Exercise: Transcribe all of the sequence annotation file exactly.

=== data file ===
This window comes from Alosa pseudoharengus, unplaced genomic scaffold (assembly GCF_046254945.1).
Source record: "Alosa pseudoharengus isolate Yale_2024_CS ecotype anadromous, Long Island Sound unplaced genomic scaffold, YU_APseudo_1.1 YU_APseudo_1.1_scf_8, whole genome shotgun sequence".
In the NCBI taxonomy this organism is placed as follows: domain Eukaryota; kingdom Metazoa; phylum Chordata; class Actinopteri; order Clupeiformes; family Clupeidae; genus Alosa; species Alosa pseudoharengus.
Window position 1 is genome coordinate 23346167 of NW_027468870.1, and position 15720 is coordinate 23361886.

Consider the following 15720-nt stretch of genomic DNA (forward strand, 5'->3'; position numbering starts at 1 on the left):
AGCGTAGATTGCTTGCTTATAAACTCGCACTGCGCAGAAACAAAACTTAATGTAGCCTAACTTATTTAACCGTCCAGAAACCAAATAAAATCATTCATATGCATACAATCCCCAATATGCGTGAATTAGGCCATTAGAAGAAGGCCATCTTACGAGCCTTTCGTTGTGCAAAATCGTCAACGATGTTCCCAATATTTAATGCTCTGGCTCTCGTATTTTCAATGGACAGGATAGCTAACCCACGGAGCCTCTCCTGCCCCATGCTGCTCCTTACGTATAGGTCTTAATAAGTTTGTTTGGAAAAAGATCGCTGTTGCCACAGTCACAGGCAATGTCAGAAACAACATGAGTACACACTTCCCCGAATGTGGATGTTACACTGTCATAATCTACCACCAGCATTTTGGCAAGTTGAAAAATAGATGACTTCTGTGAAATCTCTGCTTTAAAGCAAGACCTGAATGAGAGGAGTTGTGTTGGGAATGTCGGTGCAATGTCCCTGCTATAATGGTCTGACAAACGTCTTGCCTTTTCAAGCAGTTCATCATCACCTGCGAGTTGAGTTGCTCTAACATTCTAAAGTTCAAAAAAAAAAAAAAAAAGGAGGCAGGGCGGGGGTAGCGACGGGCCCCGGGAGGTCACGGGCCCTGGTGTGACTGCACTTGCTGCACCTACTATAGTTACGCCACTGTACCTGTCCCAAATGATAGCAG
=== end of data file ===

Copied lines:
This window comes from Alosa pseudoharengus, unplaced genomic scaffold (assembly GCF_046254945.1).
Source record: "Alosa pseudoharengus isolate Yale_2024_CS ecotype anadromous, Long Island Sound unplaced genomic scaffold, YU_APseudo_1.1 YU_APseudo_1.1_scf_8, whole genome shotgun sequence".
In the NCBI taxonomy this organism is placed as follows: domain Eukaryota; kingdom Metazoa; phylum Chordata; class Actinopteri; order Clupeiformes; family Clupeidae; genus Alosa; species Alosa pseudoharengus.
Window position 1 is genome coordinate 23346167 of NW_027468870.1, and position 15720 is coordinate 23361886.

Consider the following 15720-nt stretch of genomic DNA (forward strand, 5'->3'; position numbering starts at 1 on the left):
AGCGTAGATTGCTTGCTTATAAACTCGCACTGCGCAGAAACAAAACTTAATGTAGCCTAACTTATTTAACCGTCCAGAAACCAAATAAAATCATTCATATGCATACAATCCCCAATATGCGTGAATTAGGCCATTAGAAGAAGGCCATCTTACGAGCCTTTCGTTGTGCAAAATCGTCAACGATGTTCCCAATATTTAATGCTCTGGCTCTCGTATTTTCAATGGACAGGATAGCTAACCCACGGAGCCTCTCCTGCCCCATGCTGCTCCTTACGTATAGGTCTTAATAAGTTTGTTTGGAAAAAGATCGCTGTTGCCACAGTCACAGGCAATGTCAGAAACAACATGAGTACACACTTCCCCGAATGTGGATGTTACACTGTCATAATCTACCACCAGCATTTTGGCAAGTTGAAAAATAGATGACTTCTGTGAAATCTCTGCTTTAAAGCAAGACCTGAATGAGAGGAGTTGTGTTGGGAATGTCGGTGCAATGTCCCTGCTATAATGGTCTGACAAACGTCTTGCCTTTTCAAGCAGTTCATCATCACCTGCGAGTTGAGTTGCTCTAACATTCTAAAGTTCAAAAAAAAAAAAAAAAAGGAGGCAGGGCGGGGGTAGCGACGGGCCCCGGGAGGTCACGGGCCCTGGTGTGACTGCACTTGCTGCACCTACTATAGTTACGCCACTGTACCTGTCCCAAATGATAGCAG